Wild Moon Cottage is a small working homestead in the pristine Ozark Mountains. We have dairy goats, poultry, organic herb and vegetable gardens, a start of a tiny fruit orchard, several black walnut trees, wild berries and fields of wildcrafting goodness. We raise our own milk, our own eggs, much of our own medicine and food. I do laundry by hand, make my own vinegar, candles, soap, bread, cheese ........ For a living I am an artist and herbalist. My goal for myself and our homestead is to be as self sufficient and self sustaining as possible.

Friday, April 25, 2014

4.18 & 4.21.14

It’s just after 3:00 pm and I’m just sitting down for some lunch. My lunch is leftover and reheated, steamed brown and white rice with a creamy, thick chicken gravy, fresh lemon thyme and black pepper. Delicious! 

This week has been very productive. Among other things I made 2 pints and 2 half pints of violet jelly, which is mighty delicious! and racked off 2 regular and 1 large bottle of mead from the first batch. I changed it a bit because of what I had ready so there’s 1 small each Elderberry mead from my tincture, Lemon mead from my own extract and a large Clove mead. I’m sure it won’t be drinkable by Beltane (which is what I meant instead of Ostara). It’s very strong and potent and I can’t wait until it truly becomes mead  :)

This month is going so fast! It seems like it just began and it’s already the 18th!

Nik got the tiller out for me and started it a few times to check it and get it going. I’ve made a lot of trades over the years, sometimes they kind of iffy, a few times I’ve been flat out ripped off but mostly they have been wonderful transactions for both sides. The tiller being among some of the best trades I’ve made.

So I’ll be getting to work on the gardens finally, I hope  *o*. I still haven’t gotten the onion sets in and I have several things to move from the veg garden to the big herb garden. Thankfully, most everything planted last year that should have come back has and is doing very well. A few things were lost, like the Valerian, which should have self seeded and had some good seed heads that dropped in plenty of time. Anyway, I’m thankful for what there is and will try again on what I need. Like the Thuja, which I found and thought had some wick in it but I guess it doesn’t after all.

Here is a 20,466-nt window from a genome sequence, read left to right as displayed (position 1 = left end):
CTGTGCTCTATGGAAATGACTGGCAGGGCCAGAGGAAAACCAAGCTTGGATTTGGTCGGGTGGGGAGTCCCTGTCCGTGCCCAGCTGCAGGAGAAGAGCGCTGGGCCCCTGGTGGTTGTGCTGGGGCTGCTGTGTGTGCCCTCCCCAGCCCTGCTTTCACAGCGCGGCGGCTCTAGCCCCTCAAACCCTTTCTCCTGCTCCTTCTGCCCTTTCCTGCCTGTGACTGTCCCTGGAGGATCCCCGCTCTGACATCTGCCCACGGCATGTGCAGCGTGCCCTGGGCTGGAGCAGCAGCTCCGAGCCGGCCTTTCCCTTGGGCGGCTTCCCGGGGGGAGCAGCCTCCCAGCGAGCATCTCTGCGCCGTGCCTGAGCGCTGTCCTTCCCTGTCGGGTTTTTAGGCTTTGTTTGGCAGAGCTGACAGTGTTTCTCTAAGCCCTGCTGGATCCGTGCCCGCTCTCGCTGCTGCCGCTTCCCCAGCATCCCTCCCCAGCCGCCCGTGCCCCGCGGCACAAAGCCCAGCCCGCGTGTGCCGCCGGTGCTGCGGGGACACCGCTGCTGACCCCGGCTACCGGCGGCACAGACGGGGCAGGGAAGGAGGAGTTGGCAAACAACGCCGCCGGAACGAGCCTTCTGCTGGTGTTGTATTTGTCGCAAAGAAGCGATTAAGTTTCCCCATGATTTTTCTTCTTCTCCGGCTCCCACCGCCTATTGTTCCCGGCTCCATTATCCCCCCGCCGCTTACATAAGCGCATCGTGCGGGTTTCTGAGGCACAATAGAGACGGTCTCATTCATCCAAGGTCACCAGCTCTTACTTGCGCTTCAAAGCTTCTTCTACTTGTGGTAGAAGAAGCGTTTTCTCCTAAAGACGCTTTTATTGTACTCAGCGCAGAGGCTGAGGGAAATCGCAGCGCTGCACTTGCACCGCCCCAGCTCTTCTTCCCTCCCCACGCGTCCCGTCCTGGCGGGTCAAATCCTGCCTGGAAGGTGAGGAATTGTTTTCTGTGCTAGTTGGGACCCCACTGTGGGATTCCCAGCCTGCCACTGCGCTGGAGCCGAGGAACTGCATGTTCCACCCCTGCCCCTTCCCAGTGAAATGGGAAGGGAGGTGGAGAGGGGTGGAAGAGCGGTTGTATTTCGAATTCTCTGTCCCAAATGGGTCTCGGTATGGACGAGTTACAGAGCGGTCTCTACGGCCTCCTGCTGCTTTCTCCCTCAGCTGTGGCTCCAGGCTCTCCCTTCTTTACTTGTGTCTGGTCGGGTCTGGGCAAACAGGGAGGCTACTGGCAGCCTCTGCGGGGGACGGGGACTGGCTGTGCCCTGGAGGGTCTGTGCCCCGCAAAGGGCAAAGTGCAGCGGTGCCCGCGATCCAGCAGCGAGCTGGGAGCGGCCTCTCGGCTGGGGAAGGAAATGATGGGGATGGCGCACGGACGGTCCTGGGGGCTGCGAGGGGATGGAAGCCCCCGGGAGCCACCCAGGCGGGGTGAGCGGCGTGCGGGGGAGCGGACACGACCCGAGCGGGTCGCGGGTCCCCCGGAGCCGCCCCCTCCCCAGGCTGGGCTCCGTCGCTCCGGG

Lunch is done and now I’m off to wash some dishes and make some pumpkin butter.

It’s now the 21st. The pumpkin butter turned out wonderfully and has been slathered on toast for breakfast for the last few days. I made 3 pints and we’ve already gone through the first one.

Tomorrow I’ll be picking up our 2 blueberry bushes and Thimleberries. I’m very excited to have them. I brought a blueberry when we moved here and got another the following summer but both were lost. The new Blueberries are larger and older than the others so will hopefully have a very good chance. Plus I have a better spot for them now in the orchard. The Thimbleberries are very precious to me and will hopefully do wonderfully and produce many amazing berries and leaves  :)